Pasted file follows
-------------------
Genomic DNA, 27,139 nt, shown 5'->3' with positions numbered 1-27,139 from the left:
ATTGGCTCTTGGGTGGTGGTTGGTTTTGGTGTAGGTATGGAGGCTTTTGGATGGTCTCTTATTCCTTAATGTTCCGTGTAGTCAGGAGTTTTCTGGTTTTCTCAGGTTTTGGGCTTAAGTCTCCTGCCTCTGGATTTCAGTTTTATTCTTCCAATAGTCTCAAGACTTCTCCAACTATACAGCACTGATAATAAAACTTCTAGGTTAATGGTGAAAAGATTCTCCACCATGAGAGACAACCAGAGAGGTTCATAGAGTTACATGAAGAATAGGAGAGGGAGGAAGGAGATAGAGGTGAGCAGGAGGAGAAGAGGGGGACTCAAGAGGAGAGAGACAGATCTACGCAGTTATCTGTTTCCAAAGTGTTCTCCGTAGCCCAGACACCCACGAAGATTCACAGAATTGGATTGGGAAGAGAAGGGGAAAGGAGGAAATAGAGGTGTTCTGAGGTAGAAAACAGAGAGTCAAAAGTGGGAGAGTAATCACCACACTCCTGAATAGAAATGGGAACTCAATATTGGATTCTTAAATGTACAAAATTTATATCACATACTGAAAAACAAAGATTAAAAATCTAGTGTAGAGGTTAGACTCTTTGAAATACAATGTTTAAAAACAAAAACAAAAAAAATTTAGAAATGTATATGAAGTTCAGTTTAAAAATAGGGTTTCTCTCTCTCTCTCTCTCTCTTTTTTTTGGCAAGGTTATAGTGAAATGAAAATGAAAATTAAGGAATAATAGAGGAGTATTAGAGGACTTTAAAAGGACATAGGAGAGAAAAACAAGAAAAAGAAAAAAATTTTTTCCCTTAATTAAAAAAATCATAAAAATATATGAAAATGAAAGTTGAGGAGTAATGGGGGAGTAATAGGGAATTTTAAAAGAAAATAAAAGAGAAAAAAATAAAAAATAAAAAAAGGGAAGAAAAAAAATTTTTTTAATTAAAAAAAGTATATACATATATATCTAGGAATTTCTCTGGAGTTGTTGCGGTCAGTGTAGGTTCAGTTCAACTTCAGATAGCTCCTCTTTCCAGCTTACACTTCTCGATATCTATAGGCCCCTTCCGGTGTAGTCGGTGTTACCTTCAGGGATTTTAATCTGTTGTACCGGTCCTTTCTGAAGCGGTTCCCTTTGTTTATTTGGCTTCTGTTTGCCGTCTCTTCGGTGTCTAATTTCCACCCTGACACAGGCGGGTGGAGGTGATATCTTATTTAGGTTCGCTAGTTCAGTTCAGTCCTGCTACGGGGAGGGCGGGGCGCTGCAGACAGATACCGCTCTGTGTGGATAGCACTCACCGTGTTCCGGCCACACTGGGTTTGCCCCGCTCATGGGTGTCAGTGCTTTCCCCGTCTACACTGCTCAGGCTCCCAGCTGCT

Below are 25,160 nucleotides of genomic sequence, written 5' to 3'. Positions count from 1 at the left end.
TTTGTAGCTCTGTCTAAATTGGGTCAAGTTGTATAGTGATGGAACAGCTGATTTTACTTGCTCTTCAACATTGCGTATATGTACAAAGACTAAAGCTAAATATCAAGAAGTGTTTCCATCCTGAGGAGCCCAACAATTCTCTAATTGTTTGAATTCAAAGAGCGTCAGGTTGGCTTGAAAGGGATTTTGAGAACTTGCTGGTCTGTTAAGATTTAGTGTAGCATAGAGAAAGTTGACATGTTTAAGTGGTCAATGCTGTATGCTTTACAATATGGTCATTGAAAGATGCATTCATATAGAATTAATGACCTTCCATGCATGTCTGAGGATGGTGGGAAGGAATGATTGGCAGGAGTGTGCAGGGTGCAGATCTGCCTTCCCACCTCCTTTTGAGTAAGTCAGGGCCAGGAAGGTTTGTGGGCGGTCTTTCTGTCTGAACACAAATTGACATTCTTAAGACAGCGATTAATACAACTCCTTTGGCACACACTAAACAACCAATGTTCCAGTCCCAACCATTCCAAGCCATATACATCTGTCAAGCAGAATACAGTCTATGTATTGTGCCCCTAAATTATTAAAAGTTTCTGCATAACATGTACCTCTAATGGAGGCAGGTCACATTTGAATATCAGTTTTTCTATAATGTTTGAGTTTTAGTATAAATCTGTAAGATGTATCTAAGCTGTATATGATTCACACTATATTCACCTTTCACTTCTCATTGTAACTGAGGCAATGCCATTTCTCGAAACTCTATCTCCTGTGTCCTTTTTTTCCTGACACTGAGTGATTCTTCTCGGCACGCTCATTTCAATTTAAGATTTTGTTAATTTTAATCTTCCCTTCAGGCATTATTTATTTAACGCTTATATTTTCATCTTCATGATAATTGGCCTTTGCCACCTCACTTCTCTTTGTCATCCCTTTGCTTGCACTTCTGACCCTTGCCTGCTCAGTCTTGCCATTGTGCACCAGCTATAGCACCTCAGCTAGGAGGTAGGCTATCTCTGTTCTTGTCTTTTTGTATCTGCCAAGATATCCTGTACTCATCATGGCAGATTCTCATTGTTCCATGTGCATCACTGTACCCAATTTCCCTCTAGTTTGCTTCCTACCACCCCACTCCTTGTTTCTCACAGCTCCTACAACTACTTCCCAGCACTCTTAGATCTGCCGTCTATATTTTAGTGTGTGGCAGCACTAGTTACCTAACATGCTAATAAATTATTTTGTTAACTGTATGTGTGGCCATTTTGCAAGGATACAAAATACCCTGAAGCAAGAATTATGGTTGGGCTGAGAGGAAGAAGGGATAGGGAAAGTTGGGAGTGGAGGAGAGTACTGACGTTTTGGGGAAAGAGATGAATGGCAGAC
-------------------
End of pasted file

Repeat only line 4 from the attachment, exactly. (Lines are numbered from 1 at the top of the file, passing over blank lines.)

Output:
TTTGTAGCTCTGTCTAAATTGGGTCAAGTTGTATAGTGATGGAACAGCTGATTTTACTTGCTCTTCAACATTGCGTATATGTACAAAGACTAAAGCTAAATATCAAGAAGTGTTTCCATCCTGAGGAGCCCAACAATTCTCTAATTGTTTGAATTCAAAGAGCGTCAGGTTGGCTTGAAAGGGATTTTGAGAACTTGCTGGTCTGTTAAGATTTAGTGTAGCATAGAGAAAGTTGACATGTTTAAGTGGTCAATGCTGTATGCTTTACAATATGGTCATTGAAAGATGCATTCATATAGAATTAATGACCTTCCATGCATGTCTGAGGATGGTGGGAAGGAATGATTGGCAGGAGTGTGCAGGGTGCAGATCTGCCTTCCCACCTCCTTTTGAGTAAGTCAGGGCCAGGAAGGTTTGTGGGCGGTCTTTCTGTCTGAACACAAATTGACATTCTTAAGACAGCGATTAATACAACTCCTTTGGCACACACTAAACAACCAATGTTCCAGTCCCAACCATTCCAAGCCATATACATCTGTCAAGCAGAATACAGTCTATGTATTGTGCCCCTAAATTATTAAAAGTTTCTGCATAACATGTACCTCTAATGGAGGCAGGTCACATTTGAATATCAGTTTTTCTATAATGTTTGAGTTTTAGTATAAATCTGTAAGATGTATCTAAGCTGTATATGATTCACACTATATTCACCTTTCACTTCTCATTGTAACTGAGGCAATGCCATTTCTCGAAACTCTATCTCCTGTGTCCTTTTTTTCCTGACACTGAGTGATTCTTCTCGGCACGCTCATTTCAATTTAAGATTTTGTTAATTTTAATCTTCCCTTCAGGCATTATTTATTTAACGCTTATATTTTCATCTTCATGATAATTGGCCTTTGCCACCTCACTTCTCTTTGTCATCCCTTTGCTTGCACTTCTGACCCTTGCCTGCTCAGTCTTGCCATTGTGCACCAGCTATAGCACCTCAGCTAGGAGGTAGGCTATCTCTGTTCTTGTCTTTTTGTATCTGCCAAGATATCCTGTACTCATCATGGCAGATTCTCATTGTTCCATGTGCATCACTGTACCCAATTTCCCTCTAGTTTGCTTCCTACCACCCCACTCCTTGTTTCTCACAGCTCCTACAACTACTTCCCAGCACTCTTAGATCTGCCGTCTATATTTTAGTGTGTGGCAGCACTAGTTACCTAACATGCTAATAAATTATTTTGTTAACTGTATGTGTGGCCATTTTGCAAGGATACAAAATACCCTGAAGCAAGAATTATGGTTGGGCTGAGAGGAAGAAGGGATAGGGAAAGTTGGGAGTGGAGGAGAGTACTGACGTTTTGGGGAAAGAGATGAATGGCAGAC